Adult support and protection: guidance for GPs and primary care teams

Revised adult support and protection guidance to help GPs and practitioners be confident that their actions will meet safeguarding expectations and improve outcomes.


Individuals can be supported and protected under the 2007 Act whether they have capacity or not – however it is often beneficial to assess the adult's capacity to inform risk assessment and aid decision making.

The BMA offer guidance around capacity online.

When assessing capacity the relevant legislation is the Adults with Incapacity (Scotland) Act 2000. For the purposes of the Act, incapable means incapable of:

  • acting or
  • making decisions; or
  • communicating decisions; or
  • understanding decisions; or
  • retaining the memory of decisions

Capacity is not all or nothing. The Act recognises that a person may be capable of some decisions and actions and not capable of others. A person lacks capacity to take a particular decision or action when there is evidence that he/she is unable to do so. Please see the guide available from the Scottish Government website called Guide to Assessing Capacity.

The principles of the Adults with Incapacity (Scotland) Act must be followed to ensure that all decisions that are made are for the benefit of the adult. The principles that have to be followed in any decision taken for an incapable adult are outlined online.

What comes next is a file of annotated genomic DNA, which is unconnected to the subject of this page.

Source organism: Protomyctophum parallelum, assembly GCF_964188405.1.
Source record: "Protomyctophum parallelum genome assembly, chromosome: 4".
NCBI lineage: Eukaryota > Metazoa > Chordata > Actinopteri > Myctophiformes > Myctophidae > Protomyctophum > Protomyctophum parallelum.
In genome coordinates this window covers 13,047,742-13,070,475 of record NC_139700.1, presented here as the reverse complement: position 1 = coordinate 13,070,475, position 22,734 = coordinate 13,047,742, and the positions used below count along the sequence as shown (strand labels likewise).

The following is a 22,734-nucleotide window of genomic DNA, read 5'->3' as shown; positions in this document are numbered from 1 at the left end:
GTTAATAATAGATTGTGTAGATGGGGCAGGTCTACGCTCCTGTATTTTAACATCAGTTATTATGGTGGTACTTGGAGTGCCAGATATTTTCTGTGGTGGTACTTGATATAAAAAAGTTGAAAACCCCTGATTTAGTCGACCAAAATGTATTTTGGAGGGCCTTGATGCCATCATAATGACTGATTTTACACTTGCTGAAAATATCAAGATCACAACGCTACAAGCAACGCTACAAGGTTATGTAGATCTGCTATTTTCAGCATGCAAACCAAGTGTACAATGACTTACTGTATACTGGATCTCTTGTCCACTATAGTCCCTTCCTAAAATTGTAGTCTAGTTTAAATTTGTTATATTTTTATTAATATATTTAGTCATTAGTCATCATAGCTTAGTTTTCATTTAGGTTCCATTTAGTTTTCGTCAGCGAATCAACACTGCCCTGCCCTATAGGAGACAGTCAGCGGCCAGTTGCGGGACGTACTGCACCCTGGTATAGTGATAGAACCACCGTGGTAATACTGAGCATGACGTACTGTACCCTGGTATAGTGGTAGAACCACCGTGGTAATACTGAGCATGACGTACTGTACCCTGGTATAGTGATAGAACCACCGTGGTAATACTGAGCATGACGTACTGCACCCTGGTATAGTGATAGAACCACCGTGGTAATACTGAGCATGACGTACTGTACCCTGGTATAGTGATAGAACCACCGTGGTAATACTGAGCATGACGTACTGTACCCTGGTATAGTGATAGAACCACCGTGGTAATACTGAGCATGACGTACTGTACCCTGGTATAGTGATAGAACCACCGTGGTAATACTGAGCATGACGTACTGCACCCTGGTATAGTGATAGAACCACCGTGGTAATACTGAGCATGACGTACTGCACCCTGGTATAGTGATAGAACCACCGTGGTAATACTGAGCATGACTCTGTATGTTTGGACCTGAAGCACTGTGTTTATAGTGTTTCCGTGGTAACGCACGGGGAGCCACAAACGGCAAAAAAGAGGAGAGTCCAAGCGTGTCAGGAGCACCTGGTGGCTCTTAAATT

Some of the key factors to consider when assessing capacity, and they are not exhaustive, are ;

  • A person may not have capacity to make a particular decision at a certain time, but this does not mean that they will never have capacity to make that decision.
  • That you consider your patient's ability with regard to each decision/task as to their ability to; act, or make a decision, or communicate decisions, or understand decisions, or retain the memory of decisions.
  • Ensure that the assessment is decision and task specific.
  • Listen to the adult and take their views into consideration.
  • If practicable consult and take into consideration views of family members/carers.
  • All practicable steps must be taken to assist the adult and help them understand and communicate.

Useful learning resources from Think capacity/Think consent can be found at capacity_and_consent-interactive.pdf (

Courtesy of Edinburgh City Council and NHS Lothian, Appendix X provides a basic screening tool to assist in your consideration of a patient's mental capacity. However please note it relies upon you having familiarised yourself with the Communication and Assessing Capacity Guide.



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